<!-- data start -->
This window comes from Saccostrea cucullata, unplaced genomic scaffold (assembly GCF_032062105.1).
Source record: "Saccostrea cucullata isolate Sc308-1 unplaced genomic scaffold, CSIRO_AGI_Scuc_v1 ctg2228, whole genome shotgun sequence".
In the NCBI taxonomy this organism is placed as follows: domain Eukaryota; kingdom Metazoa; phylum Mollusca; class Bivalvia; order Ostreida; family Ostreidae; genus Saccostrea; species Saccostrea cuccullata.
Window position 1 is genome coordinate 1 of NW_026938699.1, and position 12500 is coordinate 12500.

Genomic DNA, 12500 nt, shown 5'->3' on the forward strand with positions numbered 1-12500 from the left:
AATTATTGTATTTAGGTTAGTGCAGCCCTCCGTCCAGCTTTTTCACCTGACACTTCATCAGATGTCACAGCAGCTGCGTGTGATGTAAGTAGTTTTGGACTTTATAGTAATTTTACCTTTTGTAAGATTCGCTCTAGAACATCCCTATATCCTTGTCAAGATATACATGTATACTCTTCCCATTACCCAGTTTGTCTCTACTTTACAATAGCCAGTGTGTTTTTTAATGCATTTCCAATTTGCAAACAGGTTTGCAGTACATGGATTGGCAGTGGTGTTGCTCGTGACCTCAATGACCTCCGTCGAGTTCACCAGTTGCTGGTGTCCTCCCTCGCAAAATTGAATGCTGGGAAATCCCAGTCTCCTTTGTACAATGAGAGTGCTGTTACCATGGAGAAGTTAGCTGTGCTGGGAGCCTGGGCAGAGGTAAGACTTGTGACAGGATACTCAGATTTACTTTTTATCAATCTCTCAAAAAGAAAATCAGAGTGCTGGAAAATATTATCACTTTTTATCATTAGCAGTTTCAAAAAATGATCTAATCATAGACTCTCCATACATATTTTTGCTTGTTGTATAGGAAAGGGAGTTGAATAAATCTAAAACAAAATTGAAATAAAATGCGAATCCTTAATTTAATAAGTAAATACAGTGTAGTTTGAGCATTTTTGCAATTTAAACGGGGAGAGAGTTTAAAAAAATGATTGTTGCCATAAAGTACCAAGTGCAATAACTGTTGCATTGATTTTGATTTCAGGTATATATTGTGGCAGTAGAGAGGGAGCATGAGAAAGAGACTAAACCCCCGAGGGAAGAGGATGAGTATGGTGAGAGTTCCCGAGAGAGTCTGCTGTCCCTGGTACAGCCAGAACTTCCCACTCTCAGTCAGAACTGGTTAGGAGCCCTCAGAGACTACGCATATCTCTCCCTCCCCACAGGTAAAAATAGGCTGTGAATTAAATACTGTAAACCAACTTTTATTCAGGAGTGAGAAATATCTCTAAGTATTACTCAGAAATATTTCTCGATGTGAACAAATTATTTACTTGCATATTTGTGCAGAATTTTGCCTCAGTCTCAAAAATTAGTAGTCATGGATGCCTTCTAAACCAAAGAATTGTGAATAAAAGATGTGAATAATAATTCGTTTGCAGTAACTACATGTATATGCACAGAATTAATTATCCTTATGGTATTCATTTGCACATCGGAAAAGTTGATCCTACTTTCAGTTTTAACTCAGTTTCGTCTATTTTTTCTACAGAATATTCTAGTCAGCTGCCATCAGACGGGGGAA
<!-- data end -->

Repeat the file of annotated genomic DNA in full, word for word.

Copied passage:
This window comes from Saccostrea cucullata, unplaced genomic scaffold (assembly GCF_032062105.1).
Source record: "Saccostrea cucullata isolate Sc308-1 unplaced genomic scaffold, CSIRO_AGI_Scuc_v1 ctg2228, whole genome shotgun sequence".
In the NCBI taxonomy this organism is placed as follows: domain Eukaryota; kingdom Metazoa; phylum Mollusca; class Bivalvia; order Ostreida; family Ostreidae; genus Saccostrea; species Saccostrea cuccullata.
Window position 1 is genome coordinate 1 of NW_026938699.1, and position 12500 is coordinate 12500.

Genomic DNA, 12500 nt, shown 5'->3' on the forward strand with positions numbered 1-12500 from the left:
AATTATTGTATTTAGGTTAGTGCAGCCCTCCGTCCAGCTTTTTCACCTGACACTTCATCAGATGTCACAGCAGCTGCGTGTGATGTAAGTAGTTTTGGACTTTATAGTAATTTTACCTTTTGTAAGATTCGCTCTAGAACATCCCTATATCCTTGTCAAGATATACATGTATACTCTTCCCATTACCCAGTTTGTCTCTACTTTACAATAGCCAGTGTGTTTTTTAATGCATTTCCAATTTGCAAACAGGTTTGCAGTACATGGATTGGCAGTGGTGTTGCTCGTGACCTCAATGACCTCCGTCGAGTTCACCAGTTGCTGGTGTCCTCCCTCGCAAAATTGAATGCTGGGAAATCCCAGTCTCCTTTGTACAATGAGAGTGCTGTTACCATGGAGAAGTTAGCTGTGCTGGGAGCCTGGGCAGAGGTAAGACTTGTGACAGGATACTCAGATTTACTTTTTATCAATCTCTCAAAAAGAAAATCAGAGTGCTGGAAAATATTATCACTTTTTATCATTAGCAGTTTCAAAAAATGATCTAATCATAGACTCTCCATACATATTTTTGCTTGTTGTATAGGAAAGGGAGTTGAATAAATCTAAAACAAAATTGAAATAAAATGCGAATCCTTAATTTAATAAGTAAATACAGTGTAGTTTGAGCATTTTTGCAATTTAAACGGGGAGAGAGTTTAAAAAAATGATTGTTGCCATAAAGTACCAAGTGCAATAACTGTTGCATTGATTTTGATTTCAGGTATATATTGTGGCAGTAGAGAGGGAGCATGAGAAAGAGACTAAACCCCCGAGGGAAGAGGATGAGTATGGTGAGAGTTCCCGAGAGAGTCTGCTGTCCCTGGTACAGCCAGAACTTCCCACTCTCAGTCAGAACTGGTTAGGAGCCCTCAGAGACTACGCATATCTCTCCCTCCCCACAGGTAAAAATAGGCTGTGAATTAAATACTGTAAACCAACTTTTATTCAGGAGTGAGAAATATCTCTAAGTATTACTCAGAAATATTTCTCGATGTGAACAAATTATTTACTTGCATATTTGTGCAGAATTTTGCCTCAGTCTCAAAAATTAGTAGTCATGGATGCCTTCTAAACCAAAGAATTGTGAATAAAAGATGTGAATAATAATTCGTTTGCAGTAACTACATGTATATGCACAGAATTAATTATCCTTATGGTATTCATTTGCACATCGGAAAAGTTGATCCTACTTTCAGTTTTAACTCAGTTTCGTCTATTTTTTCTACAGAATATTCTAGTCAGCTGCCATCAGACGGGGGAA